Ben Rhodes worked in President Obama's White House for his entire presidency. He served as Obama's Deputy National Security Adviser. He talked to Newsy about the issues facing the Trump administration.
Chance Seales, Host of “The Why:” Deputy National Security Advisor under President Obama. You have been in the room time and time again on these events that literally create history. I want to get your top line advice on a few nations today as they stand with President Trump. First, North Korea. We saw the summit. But then you get to the issue of things like verification. What would your top-line advice be for President Trump right now on North Korea?
Ben Rhodes, Former National Security Advisor: Well, I don’t think that they were very clear about what they wanted to get out of that summit. Because what they ended up getting was essentially commitments that North Korea has given before-- to give up their nuclear weapons. Without any timeline or process by which that’s going to happen. What I would be advising them is, number one: you need international inspectors to get into North Korea and have access to all of their nuclear program.
RHODES: Verification. Because what’s happened in the past is the North Koreans invite some international journalists in. They make some big show of blowing up some building, but all their nuclear weapons are somewhere else. And you can’t trust them to be the ones to verify that they’re getting rid of their nuclear weapons. So, the most important thing is verification from international inspectors. And the second thing would be a clear timeline for them to get rid of their nuclear weapons. Unfortunately, neither of those things emerged from the summit in Singapore.
SEALES: I heard a lot of intelligence officials say, “Yeah we’ve heard this before.” This might’ve been slightly tweaked, maybe a little bit beefed up-- but not really. Whereas I saw President Trump say today to a reporter-- I did this because I didn’t want to see your family get blown up. Do you think that this is at least some incremental step in the right direction because we’ve seen these tests diminish or stop?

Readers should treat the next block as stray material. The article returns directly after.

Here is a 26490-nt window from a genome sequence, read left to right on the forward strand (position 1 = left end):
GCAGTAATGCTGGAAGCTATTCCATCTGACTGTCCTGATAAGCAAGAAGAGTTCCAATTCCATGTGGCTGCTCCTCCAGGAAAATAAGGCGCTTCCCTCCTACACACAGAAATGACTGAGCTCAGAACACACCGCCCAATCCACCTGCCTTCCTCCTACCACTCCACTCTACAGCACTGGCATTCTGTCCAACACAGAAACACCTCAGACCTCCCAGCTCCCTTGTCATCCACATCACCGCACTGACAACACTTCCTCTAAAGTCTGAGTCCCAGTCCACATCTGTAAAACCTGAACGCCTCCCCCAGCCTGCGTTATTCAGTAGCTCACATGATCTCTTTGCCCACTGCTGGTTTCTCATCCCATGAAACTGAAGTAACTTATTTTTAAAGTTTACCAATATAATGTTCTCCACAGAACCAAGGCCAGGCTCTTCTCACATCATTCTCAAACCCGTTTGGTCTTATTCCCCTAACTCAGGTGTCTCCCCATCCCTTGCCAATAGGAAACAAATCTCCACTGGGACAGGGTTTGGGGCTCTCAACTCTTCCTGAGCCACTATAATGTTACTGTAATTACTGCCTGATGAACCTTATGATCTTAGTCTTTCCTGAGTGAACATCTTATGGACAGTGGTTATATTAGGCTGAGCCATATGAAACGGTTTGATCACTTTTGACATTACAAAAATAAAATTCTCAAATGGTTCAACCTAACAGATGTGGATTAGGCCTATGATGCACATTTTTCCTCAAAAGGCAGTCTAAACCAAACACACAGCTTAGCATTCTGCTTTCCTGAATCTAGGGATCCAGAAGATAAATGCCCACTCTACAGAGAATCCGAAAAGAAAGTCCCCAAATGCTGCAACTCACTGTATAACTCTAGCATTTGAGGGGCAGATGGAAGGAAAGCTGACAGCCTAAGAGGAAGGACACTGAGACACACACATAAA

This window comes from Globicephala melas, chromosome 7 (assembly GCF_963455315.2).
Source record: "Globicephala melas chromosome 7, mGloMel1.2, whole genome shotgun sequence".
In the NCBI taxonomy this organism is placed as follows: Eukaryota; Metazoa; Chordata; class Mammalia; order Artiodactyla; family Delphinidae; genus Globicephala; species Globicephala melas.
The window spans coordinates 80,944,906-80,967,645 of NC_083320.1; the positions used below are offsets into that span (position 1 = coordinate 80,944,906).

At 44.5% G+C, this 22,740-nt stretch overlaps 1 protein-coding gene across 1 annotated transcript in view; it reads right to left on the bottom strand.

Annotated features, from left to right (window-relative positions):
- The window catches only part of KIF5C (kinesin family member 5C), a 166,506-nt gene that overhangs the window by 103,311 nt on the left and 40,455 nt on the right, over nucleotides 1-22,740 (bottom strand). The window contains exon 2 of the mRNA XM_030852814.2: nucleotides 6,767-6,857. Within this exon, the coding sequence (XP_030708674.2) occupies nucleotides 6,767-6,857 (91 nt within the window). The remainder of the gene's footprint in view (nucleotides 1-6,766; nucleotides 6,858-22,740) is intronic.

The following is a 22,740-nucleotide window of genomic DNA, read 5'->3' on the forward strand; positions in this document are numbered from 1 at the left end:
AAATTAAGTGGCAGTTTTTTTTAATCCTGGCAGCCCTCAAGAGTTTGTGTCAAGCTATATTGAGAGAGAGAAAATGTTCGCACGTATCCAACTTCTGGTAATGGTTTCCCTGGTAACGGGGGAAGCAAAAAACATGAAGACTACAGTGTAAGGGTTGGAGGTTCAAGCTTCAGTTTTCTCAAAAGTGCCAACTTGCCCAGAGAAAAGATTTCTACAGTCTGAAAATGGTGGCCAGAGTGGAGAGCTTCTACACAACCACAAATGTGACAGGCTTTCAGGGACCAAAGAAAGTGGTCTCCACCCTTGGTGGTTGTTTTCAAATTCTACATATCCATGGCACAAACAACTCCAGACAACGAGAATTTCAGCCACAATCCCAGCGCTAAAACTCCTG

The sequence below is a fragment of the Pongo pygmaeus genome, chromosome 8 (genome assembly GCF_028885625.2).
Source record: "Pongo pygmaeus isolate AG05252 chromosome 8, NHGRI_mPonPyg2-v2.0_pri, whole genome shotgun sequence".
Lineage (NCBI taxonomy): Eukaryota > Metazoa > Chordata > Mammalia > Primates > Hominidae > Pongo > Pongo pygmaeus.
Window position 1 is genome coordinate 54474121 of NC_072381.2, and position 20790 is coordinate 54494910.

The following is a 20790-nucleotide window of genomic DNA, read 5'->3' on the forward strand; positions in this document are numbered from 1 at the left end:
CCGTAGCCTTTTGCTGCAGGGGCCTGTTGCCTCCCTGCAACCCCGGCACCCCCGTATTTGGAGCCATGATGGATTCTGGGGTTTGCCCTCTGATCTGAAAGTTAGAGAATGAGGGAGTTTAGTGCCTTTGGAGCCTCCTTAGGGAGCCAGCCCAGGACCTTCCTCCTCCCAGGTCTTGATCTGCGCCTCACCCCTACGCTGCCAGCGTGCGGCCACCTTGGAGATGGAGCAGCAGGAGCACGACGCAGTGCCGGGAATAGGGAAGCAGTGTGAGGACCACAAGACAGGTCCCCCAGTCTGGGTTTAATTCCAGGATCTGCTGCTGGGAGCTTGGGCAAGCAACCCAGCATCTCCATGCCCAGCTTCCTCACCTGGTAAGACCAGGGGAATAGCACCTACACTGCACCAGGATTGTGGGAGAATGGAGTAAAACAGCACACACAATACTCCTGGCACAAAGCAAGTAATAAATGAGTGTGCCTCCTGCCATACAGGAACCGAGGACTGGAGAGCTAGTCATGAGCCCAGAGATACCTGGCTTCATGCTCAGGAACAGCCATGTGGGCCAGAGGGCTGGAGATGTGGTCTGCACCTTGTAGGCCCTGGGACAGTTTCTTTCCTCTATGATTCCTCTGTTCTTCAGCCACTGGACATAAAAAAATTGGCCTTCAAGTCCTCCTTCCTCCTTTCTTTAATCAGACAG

RHODES: Well, I would certainly rather we be pursuing diplomacy than be on the escalation ramp that we were with North Korea earlier in the Trump administration. That’s good. The problem I have is: Trump gave away some very important things. Our military exercises with South Korea, which North Korea hates. Which China also hates. The fact of that meeting, the legitimacy it confers on Kim Jong-Un. That was a lot to give for very little in return. So, diplomacy is good but you have to do it the right way. I didn’t feel like they had prepared for that meeting, knew what they wanted to get out of that meeting and basically they ended up giving a lot for very little in return.
SEALES: China. We’ve gone, it seems like into a trade war. We saw it today, the President say: we are doing $50 billion in tariffs on some Chinese tech. And if you look at the issue, they are stealing a lot of American intellectual property, things that cost billions to create. And they basically just take it. What’s the advice on China?